Ximénez-Embún, M. G., Glas, J. J., Ortego, F., Alba, J. M., Castañera, P., and Kant, M. R. (2017b). Drought stress promotes the colonization success of a herbivorous mite that manipulates plant defenses. Exp. Appl. Acarol. 73, 297–315. doi: 10.1007/s10493-017-0200-4

PubMed Abstract | CrossRef Full Text | Google Scholar

Ximénez-Embún, M. G., Ortego, F., and Castañera, P. (2016). Drought-stressed tomato plants trigger bottom-up effects on the invasive Tetranychus evansi. PLoS One 11:e0145275. doi: 10.1371/journal.pone.0145275

PubMed Abstract | CrossRef Full Text | Google Scholar

Zeng, X., Bai, L., Wei, Z., Yuan, H., Wang, Y., Xu, Q., et al. (2016). Transcriptome analysis revealed the drought-responsive genes in Tibetan hulless barley. BMC Genomics 17:386. doi: 10.1186/s12864-016-2685-3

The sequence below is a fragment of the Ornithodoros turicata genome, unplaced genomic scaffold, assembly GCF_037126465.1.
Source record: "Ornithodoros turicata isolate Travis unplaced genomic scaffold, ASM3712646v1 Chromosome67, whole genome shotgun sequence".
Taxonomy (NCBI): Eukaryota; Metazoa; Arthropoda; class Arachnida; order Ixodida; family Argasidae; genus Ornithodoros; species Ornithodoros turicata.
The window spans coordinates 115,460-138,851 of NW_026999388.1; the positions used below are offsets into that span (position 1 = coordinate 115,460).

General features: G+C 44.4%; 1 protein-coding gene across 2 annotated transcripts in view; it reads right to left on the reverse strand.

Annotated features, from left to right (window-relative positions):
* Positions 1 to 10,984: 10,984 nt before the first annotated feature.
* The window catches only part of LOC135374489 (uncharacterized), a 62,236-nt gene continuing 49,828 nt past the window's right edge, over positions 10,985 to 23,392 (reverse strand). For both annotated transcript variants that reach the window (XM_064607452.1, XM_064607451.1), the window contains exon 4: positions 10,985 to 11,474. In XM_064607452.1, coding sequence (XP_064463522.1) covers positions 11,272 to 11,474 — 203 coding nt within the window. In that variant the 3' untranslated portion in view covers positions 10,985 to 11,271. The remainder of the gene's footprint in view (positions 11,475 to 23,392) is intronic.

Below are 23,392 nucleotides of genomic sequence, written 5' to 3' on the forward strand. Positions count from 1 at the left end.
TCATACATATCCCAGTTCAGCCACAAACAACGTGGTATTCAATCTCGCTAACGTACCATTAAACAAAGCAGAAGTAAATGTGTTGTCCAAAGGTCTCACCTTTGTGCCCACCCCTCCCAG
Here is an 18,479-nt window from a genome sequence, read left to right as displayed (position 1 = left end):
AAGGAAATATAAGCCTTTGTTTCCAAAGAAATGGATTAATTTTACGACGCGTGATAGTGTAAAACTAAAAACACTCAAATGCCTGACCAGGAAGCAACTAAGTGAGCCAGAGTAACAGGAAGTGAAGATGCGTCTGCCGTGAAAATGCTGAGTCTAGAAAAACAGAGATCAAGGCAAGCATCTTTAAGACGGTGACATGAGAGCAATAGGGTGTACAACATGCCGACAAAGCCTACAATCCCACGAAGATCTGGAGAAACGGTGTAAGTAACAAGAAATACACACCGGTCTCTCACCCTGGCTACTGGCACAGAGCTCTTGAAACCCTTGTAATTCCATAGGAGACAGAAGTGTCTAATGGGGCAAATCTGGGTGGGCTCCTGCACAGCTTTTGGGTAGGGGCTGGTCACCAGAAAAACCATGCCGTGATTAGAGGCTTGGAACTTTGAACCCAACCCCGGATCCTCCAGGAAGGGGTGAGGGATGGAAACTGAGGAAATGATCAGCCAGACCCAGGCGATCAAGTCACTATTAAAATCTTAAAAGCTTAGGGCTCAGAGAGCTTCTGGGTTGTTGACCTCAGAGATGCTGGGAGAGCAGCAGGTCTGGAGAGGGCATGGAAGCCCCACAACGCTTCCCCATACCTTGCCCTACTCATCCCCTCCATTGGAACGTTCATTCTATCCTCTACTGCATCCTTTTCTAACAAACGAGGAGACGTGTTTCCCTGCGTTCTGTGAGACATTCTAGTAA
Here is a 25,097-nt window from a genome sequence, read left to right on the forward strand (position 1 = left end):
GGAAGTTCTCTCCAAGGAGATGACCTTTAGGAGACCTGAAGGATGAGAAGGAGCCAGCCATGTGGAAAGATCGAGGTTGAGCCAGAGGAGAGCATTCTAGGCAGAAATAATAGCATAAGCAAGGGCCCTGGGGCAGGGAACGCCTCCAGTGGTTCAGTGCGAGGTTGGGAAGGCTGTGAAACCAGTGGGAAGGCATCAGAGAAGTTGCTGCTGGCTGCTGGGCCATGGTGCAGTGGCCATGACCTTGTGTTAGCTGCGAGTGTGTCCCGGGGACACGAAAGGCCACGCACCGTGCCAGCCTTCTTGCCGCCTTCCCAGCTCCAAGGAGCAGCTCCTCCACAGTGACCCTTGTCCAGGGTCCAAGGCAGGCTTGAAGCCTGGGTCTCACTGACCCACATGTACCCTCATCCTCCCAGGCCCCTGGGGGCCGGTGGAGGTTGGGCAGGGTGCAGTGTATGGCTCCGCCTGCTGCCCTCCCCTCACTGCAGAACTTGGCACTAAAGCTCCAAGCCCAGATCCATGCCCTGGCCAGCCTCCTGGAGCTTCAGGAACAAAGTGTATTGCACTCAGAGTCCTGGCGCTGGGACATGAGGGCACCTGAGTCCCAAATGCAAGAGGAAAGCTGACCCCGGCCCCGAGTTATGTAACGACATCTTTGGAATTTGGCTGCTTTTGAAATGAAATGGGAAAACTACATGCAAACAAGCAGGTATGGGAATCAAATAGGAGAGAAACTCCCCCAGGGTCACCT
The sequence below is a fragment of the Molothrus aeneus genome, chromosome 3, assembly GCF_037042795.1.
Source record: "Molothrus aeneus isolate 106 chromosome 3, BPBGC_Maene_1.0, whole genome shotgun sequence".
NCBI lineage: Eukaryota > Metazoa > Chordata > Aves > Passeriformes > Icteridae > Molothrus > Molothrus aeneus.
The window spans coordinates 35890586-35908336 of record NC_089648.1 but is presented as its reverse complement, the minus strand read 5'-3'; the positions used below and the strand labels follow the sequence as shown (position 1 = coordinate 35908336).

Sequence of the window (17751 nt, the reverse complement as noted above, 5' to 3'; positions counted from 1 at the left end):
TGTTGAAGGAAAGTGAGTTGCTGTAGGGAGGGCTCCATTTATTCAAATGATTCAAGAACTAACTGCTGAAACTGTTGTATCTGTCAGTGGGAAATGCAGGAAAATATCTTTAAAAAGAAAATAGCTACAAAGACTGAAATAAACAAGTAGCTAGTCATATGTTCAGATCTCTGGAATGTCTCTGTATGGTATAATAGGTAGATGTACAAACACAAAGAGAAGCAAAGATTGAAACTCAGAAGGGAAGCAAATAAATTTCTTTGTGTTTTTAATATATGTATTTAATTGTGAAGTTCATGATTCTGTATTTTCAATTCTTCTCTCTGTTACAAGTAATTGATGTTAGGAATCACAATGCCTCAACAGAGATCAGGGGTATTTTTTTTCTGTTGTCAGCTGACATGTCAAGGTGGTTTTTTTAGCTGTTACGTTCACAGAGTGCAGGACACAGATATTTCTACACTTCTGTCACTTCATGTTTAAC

PubMed Abstract | CrossRef Full Text | Google Scholar

Zhang, H., and Sonnewald, U. (2017). Differences and commonalities of plant responses to single and combined stresses. Plant J. 90, 839–855. doi: 10.1111/tpj.13557

PubMed Abstract | CrossRef Full Text | Google Scholar

Zhurov, V., Navarro, M., Bruinsma, K. A., Arbona, V., Santamaria, M. E., Cazaux, M., et al. (2014). Reciprocal responses in the interaction between Arabidopsis and the cell-content-feeding chelicerate herbivore spider mite. Plant Physiol. 164, 384–399. doi: 10.1104/pp.113.231555

PubMed Abstract | CrossRef Full Text | Google Scholar

Keywords: plant-biotic-abiotic interaction, Hordeum vulgare, Tetranychus urticae, dehydration stress, differential gene expression

Citation: Santamaria ME, Diaz I and Martinez M (2018) Dehydration Stress Contributes to the Enhancement of Plant Defense Response and Mite Performance on Barley. Front. Plant Sci. 9:458. doi: 10.3389/fpls.2018.00458